Chapter 2. Functions

Nothing is so characteristic of Swift syntax as the way you declare and call functions. Probably nothing is so important, either! As I said in Chapter 1, all your code is going to be in functions; they are where the action is.

Function Parameters and Return Value

A function is like one of those pseudoscientific machines for processing miscellaneous stuff that you probably drew in your math textbook in elementary school. You know the ones I mean: with a funnel-like “hopper” at the top, and then a bunch of gears and cranks, and then a tube at the bottom where something is produced. A function is a machine like that: you feed some stuff in, the stuff is processed in accordance with what this particular machine does, and something is produced.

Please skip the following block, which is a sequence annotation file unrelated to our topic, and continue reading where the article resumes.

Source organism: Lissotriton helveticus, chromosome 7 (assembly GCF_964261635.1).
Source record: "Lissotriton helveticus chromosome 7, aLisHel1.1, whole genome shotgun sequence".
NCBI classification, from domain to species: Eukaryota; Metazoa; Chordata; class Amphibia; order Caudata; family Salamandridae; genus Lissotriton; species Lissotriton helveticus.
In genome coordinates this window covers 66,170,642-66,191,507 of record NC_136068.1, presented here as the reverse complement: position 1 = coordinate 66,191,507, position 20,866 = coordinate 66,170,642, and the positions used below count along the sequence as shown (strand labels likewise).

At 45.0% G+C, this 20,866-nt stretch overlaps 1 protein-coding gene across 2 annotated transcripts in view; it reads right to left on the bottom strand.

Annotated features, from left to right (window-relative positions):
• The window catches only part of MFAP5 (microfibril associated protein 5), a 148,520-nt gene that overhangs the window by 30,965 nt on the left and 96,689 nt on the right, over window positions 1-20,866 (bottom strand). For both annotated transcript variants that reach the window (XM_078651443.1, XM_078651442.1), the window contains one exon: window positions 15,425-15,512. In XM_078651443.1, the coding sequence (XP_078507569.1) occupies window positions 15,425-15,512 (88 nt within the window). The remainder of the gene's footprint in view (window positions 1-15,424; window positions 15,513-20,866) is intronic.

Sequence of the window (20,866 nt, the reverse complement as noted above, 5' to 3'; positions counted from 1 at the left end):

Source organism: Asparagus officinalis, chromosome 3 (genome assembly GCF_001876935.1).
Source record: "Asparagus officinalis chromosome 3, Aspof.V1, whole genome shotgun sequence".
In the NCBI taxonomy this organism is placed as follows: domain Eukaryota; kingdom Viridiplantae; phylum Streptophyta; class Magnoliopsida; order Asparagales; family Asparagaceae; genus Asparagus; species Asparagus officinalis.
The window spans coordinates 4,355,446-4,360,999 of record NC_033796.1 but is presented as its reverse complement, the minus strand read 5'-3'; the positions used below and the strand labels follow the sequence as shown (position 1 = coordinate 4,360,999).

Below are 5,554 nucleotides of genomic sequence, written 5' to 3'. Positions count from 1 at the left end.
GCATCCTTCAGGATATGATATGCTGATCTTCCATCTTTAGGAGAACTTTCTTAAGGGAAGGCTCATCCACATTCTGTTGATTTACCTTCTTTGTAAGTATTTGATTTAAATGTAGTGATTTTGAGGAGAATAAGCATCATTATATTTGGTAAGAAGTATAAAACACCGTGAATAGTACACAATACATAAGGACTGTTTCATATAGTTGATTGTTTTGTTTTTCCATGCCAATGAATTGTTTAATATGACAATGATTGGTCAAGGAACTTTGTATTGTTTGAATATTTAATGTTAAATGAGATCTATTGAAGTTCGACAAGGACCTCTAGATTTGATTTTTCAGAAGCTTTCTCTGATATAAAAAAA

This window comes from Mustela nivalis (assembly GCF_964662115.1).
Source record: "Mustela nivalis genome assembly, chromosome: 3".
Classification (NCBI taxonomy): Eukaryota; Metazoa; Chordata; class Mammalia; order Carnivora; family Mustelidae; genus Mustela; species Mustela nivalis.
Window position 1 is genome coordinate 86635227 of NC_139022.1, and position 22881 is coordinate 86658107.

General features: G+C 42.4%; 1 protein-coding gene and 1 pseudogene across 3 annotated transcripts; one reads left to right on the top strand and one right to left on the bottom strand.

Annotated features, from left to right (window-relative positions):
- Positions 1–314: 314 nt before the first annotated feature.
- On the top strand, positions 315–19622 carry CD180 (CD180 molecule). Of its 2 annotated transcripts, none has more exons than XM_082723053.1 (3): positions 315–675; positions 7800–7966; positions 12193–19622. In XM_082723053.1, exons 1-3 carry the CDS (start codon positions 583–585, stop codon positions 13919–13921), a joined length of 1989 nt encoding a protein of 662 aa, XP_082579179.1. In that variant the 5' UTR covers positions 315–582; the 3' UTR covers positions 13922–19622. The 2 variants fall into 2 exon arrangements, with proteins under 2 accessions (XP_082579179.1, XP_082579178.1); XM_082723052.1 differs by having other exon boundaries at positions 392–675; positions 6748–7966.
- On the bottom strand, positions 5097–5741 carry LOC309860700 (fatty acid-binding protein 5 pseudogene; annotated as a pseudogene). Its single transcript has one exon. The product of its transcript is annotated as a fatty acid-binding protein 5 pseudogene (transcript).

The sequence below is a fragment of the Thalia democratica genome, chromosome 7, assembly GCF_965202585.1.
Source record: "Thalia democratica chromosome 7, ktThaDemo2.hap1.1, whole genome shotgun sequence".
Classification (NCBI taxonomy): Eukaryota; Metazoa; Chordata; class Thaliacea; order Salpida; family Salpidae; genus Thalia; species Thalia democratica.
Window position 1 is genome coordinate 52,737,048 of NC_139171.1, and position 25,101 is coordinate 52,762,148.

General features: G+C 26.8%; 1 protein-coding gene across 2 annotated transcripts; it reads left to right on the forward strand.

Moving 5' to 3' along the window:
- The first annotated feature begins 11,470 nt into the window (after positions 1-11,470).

The stuff that goes in is the input; what comes out is the output. More technically, a function that expects input has parameters; a function that produces output has a result. For example, here’s a silly but valid function that expects two Int values, adds them together, and produces that sum:

func sum (_ x:Int, _ y:Int) -> Int {
    let result = x + y
    return result

The syntax here is very strict and well-defined, and you can’t use Swift unless you understand it perfectly. Let’s pause to appreciate it in full detail; I’ll break the first line into pieces so that I can call them out individually:

func sum                      1 (_ x:Int, _ y:Int) ...

Get iOS 11 Programming Fundamentals with Swift now with O’Reilly online learning.

O’Reilly members experience live online training, plus books, videos, and digital content from 200+ publishers.